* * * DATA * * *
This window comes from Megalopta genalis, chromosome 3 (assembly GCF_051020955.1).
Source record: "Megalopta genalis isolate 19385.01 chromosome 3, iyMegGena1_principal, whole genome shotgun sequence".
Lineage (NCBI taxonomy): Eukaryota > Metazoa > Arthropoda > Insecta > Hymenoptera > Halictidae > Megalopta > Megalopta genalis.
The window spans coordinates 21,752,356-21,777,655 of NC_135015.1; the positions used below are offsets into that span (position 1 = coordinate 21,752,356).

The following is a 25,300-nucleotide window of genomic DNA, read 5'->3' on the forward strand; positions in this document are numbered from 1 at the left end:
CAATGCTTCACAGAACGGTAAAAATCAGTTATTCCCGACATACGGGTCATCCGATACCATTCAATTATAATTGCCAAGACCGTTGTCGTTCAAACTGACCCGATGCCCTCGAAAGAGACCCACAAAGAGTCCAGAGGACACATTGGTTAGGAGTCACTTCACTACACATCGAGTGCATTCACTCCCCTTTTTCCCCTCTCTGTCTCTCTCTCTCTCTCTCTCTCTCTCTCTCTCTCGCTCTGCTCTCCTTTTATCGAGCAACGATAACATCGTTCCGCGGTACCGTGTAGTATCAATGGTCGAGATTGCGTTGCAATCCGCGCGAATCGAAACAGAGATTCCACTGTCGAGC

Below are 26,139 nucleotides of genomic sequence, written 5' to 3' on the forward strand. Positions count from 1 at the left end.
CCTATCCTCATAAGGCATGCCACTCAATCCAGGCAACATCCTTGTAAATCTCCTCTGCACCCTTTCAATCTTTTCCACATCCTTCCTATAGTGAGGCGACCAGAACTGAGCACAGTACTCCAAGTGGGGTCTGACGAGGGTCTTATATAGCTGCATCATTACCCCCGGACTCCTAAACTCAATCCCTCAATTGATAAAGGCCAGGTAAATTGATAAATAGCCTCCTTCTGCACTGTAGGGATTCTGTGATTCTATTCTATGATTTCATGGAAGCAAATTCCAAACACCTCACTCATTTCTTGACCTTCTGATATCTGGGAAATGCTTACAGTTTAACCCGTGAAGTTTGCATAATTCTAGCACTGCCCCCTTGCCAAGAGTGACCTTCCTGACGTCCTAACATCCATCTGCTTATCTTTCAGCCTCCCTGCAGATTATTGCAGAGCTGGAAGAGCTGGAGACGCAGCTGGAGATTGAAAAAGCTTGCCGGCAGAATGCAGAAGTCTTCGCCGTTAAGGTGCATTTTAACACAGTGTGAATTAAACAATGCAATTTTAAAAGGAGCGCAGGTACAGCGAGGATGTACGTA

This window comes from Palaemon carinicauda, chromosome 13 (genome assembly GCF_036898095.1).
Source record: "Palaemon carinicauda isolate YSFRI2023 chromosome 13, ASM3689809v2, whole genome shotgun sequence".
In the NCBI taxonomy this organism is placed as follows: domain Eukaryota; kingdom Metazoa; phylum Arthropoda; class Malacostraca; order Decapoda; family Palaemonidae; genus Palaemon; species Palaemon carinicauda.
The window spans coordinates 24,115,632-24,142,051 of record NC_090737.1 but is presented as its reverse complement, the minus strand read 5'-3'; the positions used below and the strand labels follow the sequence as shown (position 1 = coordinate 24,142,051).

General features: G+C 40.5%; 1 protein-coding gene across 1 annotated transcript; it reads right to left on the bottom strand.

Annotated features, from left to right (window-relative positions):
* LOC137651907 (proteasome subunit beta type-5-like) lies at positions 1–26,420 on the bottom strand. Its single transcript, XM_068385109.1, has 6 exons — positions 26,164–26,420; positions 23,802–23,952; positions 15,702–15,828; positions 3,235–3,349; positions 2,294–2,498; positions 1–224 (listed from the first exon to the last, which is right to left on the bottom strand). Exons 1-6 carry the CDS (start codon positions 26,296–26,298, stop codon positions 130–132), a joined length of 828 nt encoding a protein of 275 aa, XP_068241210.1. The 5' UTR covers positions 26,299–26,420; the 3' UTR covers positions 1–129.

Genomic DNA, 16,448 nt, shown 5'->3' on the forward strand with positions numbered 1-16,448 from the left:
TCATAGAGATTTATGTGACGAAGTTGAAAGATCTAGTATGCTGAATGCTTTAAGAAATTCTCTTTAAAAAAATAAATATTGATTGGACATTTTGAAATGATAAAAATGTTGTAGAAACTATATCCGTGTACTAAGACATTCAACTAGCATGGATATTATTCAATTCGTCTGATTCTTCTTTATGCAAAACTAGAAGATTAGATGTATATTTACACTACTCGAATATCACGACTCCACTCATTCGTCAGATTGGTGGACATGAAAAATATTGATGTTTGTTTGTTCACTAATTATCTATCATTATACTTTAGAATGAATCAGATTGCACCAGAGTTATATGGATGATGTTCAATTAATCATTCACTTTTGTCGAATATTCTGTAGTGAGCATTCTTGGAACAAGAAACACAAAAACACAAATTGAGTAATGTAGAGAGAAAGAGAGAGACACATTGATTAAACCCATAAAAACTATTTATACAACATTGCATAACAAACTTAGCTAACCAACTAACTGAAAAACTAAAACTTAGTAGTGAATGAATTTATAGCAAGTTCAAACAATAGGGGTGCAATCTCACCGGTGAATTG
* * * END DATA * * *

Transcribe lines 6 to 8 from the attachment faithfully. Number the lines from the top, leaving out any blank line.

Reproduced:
CAATGCTTCACAGAACGGTAAAAATCAGTTATTCCCGACATACGGGTCATCCGATACCATTCAATTATAATTGCCAAGACCGTTGTCGTTCAAACTGACCCGATGCCCTCGAAAGAGACCCACAAAGAGTCCAGAGGACACATTGGTTAGGAGTCACTTCACTACACATCGAGTGCATTCACTCCCCTTTTTCCCCTCTCTGTCTCTCTCTCTCTCTCTCTCTCTCTCTCTCTCTCGCTCTGCTCTCCTTTTATCGAGCAACGATAACATCGTTCCGCGGTACCGTGTAGTATCAATGGTCGAGATTGCGTTGCAATCCGCGCGAATCGAAACAGAGATTCCACTGTCGAGC

Below are 26,139 nucleotides of genomic sequence, written 5' to 3' on the forward strand. Positions count from 1 at the left end.
CCTATCCTCATAAGGCATGCCACTCAATCCAGGCAACATCCTTGTAAATCTCCTCTGCACCCTTTCAATCTTTTCCACATCCTTCCTATAGTGAGGCGACCAGAACTGAGCACAGTACTCCAAGTGGGGTCTGACGAGGGTCTTATATAGCTGCATCATTACCCCCGGACTCCTAAACTCAATCCCTCAATTGATAAAGGCCAGGTAAATTGATAAATAGCCTCCTTCTGCACTGTAGGGATTCTGTGATTCTATTCTATGATTTCATGGAAGCAAATTCCAAACACCTCACTCATTTCTTGACCTTCTGATATCTGGGAAATGCTTACAGTTTAACCCGTGAAGTTTGCATAATTCTAGCACTGCCCCCTTGCCAAGAGTGACCTTCCTGACGTCCTAACATCCATCTGCTTATCTTTCAGCCTCCCTGCAGATTATTGCAGAGCTGGAAGAGCTGGAGACGCAGCTGGAGATTGAAAAAGCTTGCCGGCAGAATGCAGAAGTCTTCGCCGTTAAGGTGCATTTTAACACAGTGTGAATTAAACAATGCAATTTTAAAAGGAGCGCAGGTACAGCGAGGATGTACGTA